Friday, December 24

Wildlife encounters galore

Within hours of boarding the Ocean Nova, our expedition leader had us boarding zodiacs for our first zodiac excursion. We spent more than an hour chasing a humpback whale that had been spotted feeding along the shore of Maxwell Bay. In the distance we could see thousands upon thousands of penguins nesting on the shore, including many lining low ridges above the beach. As we cruised in our zodiacs we witnessed time and time again penguins “porpoising” through the water. This is basically a technique they use to avoid danger. It involves leaping out of the water as the birds swim, making for a wonderful spectacle of nature.

After lunch we took to the boats again. We’d been given permission to visit the penguins colonies we’d seen earlier in the day. This excursion proved to be a real highlight of our cruise. We landed on small pebble beach and were immediately told to avoid the juvenile Elephant Seal lounging further along the shore. Our expedition guide took us slowly along the shore as penguins came and went in front of us. As we walked we spotted three separate species; Gentoo, Chinstrap and Adele.

 We eventually found ourselves at the base of a rocky outcrop where Gentoo and Chinstrap penguins were nesting. This was a magical moment. We spent more almost 30 minutes watching penguins feeding chicks, some barely a week old. We were told that penguins in the area had bred early this year and so we’d witnessed an unusual sight. Days later, further south we encountered nesting penguins all of which were still incubating their eggs.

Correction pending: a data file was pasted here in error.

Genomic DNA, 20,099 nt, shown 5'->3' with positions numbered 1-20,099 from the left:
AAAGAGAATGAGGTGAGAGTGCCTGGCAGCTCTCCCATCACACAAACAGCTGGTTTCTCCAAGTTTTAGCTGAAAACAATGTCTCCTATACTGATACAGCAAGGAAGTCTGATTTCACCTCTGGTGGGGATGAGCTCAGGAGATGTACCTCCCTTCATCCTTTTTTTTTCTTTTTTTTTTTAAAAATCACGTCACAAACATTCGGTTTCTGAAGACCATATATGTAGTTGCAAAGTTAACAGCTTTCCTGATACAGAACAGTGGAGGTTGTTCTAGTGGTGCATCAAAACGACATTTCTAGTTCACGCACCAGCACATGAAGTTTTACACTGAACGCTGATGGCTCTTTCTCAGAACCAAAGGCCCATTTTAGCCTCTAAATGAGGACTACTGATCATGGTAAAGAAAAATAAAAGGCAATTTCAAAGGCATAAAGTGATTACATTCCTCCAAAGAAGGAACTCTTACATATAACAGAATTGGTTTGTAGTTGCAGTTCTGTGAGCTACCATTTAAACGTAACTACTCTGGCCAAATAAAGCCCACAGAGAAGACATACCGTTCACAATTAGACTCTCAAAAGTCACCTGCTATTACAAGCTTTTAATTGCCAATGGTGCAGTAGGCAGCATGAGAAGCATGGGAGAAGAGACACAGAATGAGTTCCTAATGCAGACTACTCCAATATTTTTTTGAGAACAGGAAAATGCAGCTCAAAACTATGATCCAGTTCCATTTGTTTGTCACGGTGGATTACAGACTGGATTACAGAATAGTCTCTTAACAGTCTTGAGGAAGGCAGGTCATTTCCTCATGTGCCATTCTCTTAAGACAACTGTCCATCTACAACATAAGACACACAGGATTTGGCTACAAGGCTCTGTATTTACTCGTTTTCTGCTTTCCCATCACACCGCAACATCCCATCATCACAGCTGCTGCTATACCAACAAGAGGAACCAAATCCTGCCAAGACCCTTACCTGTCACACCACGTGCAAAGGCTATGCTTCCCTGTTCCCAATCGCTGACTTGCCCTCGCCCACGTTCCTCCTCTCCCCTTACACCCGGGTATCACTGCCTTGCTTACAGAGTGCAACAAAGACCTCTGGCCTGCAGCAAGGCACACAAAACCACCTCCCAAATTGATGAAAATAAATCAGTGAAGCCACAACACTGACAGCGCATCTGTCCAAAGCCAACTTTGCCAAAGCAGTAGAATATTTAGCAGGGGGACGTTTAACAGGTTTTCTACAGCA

I can also report that penguin colonies stink. It seems that thousands of nesting birds generate a lot of guano. It covers the rocks and shoreline in every direction; and simply stinks. As a result, every time we returned to the ship we scrubbed our boots in a disinfectant bath before returning to our cabin. The same procedure was conducted each time we left the vessel. This practice discourages the introduction of alien species into the Antarctic environment.

Shortly after the start of dinner we pulled up anchor and headed 130 kilometres south across the Bransfield Strait which separates the South Shetland Islands from the Antarctic peninsula. This was the only stretch of open sea we experienced on our entire cruise. Thank goodness. During the crossing we encountered 40 knot gales which had most of us feeling rather uncomfortable within hours.

I eventually retired to bed in the clothes I was wearing after my head began spinning. I dared not move again for fear of losing my dinner. Fortunately, the night passed without incident and we woke to calm waters in Mikkelsen Harbour, Trinity Island; located at the head of the ever so scenic Gerlache Strait. The crew later told us that our crossing of the Bransfield Strait would have been considered a relatively smooth Drake Passage crossing. I can safely say this insight immediately vindicated our decision to spend more flying to Antarctica.

The photos above give you a taste of the truly stark, breath-taking polar scene that greeted us when we woke on Christmas morning. Click here for more about our icy Christmas Day excursions as we cruised among icebergs more than 64 degrees south.

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